Today my guest is Eugene Linden, award winning journalist and author of the new thriller Deep Past.
If nature could invent intelligence of our scale in a blink of geologic time, who’s to say it hasn’t been done before…
A routine dig in Kazakhstan takes a radical turn for thirty-two-year-old anthropologist Claire Knowland when a stranger turns up at the site with a bizarre find from a remote section of the desolate Kazakh Steppe. Her initial skepticism of this mysterious discovery gives way to a realization that the find will shake the very foundations of our understanding of evolution and intelligence.
Corrupt politics of Kazakhstan force Claire to take reckless chances with the discovery. Among the allies she gathers in her fight to save herself and bring the discovery to light is Sergei Anachev, a brilliant but enigmatic Russian geologist who becomes her unlikely protector even as he deals with his own unknown crisis.
Ultimately, Claire finds herself fighting not just for the discovery and her academic reputation, but for her very life as great power conflict engulfs the unstable region and an unscrupulous oligarch attempts to take advantage of the chaos.
Drawing on Eugene Linden’s celebrated non-fiction investigations into what makes humans different from other species, this international thriller mixes fact and the fantastical, the realities of academic politics, and high stakes geopolitics—engaging the reader every step of the way.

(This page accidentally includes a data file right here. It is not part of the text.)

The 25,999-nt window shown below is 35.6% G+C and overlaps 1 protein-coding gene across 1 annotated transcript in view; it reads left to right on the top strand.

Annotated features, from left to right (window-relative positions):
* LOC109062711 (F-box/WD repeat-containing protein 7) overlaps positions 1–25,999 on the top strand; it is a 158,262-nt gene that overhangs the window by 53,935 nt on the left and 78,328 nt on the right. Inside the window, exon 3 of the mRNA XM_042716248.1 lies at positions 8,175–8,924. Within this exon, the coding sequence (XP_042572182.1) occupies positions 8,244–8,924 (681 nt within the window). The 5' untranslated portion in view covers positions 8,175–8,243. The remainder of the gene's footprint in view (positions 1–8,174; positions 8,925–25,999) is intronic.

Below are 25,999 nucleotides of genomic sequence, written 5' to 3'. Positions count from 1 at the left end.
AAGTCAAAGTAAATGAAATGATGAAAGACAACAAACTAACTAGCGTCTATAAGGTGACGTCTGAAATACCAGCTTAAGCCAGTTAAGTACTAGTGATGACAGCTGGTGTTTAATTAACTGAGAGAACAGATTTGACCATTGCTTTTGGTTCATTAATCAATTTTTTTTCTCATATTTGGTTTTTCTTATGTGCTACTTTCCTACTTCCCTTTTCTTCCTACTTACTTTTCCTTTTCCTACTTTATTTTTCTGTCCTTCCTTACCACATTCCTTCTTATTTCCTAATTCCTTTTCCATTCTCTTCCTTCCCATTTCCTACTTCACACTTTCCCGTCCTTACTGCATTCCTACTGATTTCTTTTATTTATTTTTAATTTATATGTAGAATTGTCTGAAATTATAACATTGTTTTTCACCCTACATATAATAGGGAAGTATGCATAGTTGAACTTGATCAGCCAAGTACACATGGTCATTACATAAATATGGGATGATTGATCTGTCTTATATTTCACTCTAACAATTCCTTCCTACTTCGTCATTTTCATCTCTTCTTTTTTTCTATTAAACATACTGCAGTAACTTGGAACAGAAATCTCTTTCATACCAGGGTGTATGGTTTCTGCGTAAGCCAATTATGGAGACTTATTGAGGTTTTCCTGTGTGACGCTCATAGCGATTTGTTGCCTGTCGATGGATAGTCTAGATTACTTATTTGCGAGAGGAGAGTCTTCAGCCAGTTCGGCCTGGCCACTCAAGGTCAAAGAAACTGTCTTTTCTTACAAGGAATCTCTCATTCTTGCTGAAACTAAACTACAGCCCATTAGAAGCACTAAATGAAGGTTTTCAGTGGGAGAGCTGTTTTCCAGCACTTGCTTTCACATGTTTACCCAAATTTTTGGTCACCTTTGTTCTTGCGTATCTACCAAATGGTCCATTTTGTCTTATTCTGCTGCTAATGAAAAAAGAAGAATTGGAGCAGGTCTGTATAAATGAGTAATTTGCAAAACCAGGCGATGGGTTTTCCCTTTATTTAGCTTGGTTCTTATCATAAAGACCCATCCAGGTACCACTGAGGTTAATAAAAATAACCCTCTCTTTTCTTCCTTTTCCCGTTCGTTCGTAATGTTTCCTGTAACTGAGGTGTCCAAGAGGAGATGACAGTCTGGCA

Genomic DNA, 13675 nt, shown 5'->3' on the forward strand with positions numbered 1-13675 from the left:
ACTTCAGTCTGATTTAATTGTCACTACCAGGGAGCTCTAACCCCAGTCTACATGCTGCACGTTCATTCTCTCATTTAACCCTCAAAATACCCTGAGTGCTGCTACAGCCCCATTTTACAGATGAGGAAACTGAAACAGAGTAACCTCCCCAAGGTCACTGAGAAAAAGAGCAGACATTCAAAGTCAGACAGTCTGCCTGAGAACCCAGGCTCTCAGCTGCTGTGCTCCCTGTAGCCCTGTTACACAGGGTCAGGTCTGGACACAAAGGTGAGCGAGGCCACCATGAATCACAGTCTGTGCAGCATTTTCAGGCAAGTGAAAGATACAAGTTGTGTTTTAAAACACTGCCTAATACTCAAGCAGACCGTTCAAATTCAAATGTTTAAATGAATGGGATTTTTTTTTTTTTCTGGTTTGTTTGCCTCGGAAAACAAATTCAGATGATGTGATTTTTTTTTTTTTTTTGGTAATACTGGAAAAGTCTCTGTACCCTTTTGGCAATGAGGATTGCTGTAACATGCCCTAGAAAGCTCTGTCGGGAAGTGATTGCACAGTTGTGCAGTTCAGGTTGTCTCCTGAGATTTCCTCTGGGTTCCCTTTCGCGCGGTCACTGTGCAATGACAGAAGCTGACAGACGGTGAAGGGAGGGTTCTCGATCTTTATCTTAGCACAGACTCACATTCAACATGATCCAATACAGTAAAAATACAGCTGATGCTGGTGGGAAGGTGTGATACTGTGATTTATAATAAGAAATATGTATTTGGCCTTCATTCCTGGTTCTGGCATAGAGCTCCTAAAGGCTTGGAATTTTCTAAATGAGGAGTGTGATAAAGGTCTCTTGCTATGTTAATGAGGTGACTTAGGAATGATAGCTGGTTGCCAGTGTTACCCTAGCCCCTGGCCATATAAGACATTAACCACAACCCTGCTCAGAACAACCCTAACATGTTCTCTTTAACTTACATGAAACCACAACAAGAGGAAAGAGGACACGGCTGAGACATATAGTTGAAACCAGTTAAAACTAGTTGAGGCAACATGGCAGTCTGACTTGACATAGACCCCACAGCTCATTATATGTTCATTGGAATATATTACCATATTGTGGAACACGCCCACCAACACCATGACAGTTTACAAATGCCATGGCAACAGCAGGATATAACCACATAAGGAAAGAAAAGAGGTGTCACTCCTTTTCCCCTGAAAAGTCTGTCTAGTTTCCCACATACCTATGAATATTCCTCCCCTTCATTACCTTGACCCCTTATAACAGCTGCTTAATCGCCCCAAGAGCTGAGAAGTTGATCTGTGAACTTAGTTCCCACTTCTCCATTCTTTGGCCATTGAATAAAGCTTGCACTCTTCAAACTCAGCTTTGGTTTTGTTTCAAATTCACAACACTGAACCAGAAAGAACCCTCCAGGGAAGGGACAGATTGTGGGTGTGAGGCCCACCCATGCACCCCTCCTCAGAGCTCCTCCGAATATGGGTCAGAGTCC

Eugene Linden is an award-winning journalist and author on science, nature, and the environment. Deep Past draws on his long career in non-fiction as the author of ten books, including his celebrated works on animal intelligence and climate change: Apes, Men, and Language, the New York Times “Notable Book” Silent Partners, and the bestselling The Parrot’s Lament. His book, Winds of Change, which explored the connection between climate change and the rise and fall of civilizations, was awarded the Grantham Prize Special Award of Merit. For many years, Linden wrote about nature and global environmental issues for TIME where he garnered several awards including the American Geophysical Union’s Walter Sullivan Award. He has also contributed to the New York Times, Foreign Affairs, and National Geographic, among many other publications.
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